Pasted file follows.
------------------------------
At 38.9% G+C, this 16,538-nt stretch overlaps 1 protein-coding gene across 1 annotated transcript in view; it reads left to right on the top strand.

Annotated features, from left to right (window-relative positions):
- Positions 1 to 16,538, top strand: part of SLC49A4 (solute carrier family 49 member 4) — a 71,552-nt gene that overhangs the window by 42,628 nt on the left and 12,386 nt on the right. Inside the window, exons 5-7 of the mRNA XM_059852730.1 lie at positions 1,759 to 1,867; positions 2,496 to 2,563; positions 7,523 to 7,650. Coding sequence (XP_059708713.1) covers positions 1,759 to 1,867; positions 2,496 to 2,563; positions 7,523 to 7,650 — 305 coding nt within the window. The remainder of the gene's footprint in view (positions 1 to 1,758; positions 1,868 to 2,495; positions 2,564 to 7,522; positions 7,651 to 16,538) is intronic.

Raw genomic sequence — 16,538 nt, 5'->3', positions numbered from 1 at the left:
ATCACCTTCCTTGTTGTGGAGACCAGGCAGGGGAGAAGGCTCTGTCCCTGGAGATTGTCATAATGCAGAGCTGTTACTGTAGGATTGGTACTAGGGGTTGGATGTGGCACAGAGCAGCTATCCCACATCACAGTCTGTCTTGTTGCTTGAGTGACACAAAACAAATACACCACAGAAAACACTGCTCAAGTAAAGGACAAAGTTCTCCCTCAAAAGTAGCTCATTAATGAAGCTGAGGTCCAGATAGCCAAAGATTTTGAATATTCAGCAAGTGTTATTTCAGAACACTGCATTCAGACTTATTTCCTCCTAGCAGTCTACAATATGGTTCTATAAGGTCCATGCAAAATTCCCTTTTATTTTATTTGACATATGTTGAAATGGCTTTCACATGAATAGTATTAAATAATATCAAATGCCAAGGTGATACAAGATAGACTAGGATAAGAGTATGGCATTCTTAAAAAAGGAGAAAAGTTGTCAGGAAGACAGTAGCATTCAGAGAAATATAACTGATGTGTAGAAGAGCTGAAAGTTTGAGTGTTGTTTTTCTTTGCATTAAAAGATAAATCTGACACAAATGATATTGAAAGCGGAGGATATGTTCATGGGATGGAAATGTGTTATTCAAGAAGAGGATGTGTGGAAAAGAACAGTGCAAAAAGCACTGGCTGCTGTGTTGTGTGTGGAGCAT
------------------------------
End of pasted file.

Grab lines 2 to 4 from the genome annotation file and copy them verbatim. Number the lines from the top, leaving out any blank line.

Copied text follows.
Annotated features, from left to right (window-relative positions):
- Positions 1 to 16,538, top strand: part of SLC49A4 (solute carrier family 49 member 4) — a 71,552-nt gene that overhangs the window by 42,628 nt on the left and 12,386 nt on the right. Inside the window, exons 5-7 of the mRNA XM_059852730.1 lie at positions 1,759 to 1,867; positions 2,496 to 2,563; positions 7,523 to 7,650. Coding sequence (XP_059708713.1) covers positions 1,759 to 1,867; positions 2,496 to 2,563; positions 7,523 to 7,650 — 305 coding nt within the window. The remainder of the gene's footprint in view (positions 1 to 1,758; positions 1,868 to 2,495; positions 2,564 to 7,522; positions 7,651 to 16,538) is intronic.

Raw genomic sequence — 16,538 nt, 5'->3', positions numbered from 1 at the left: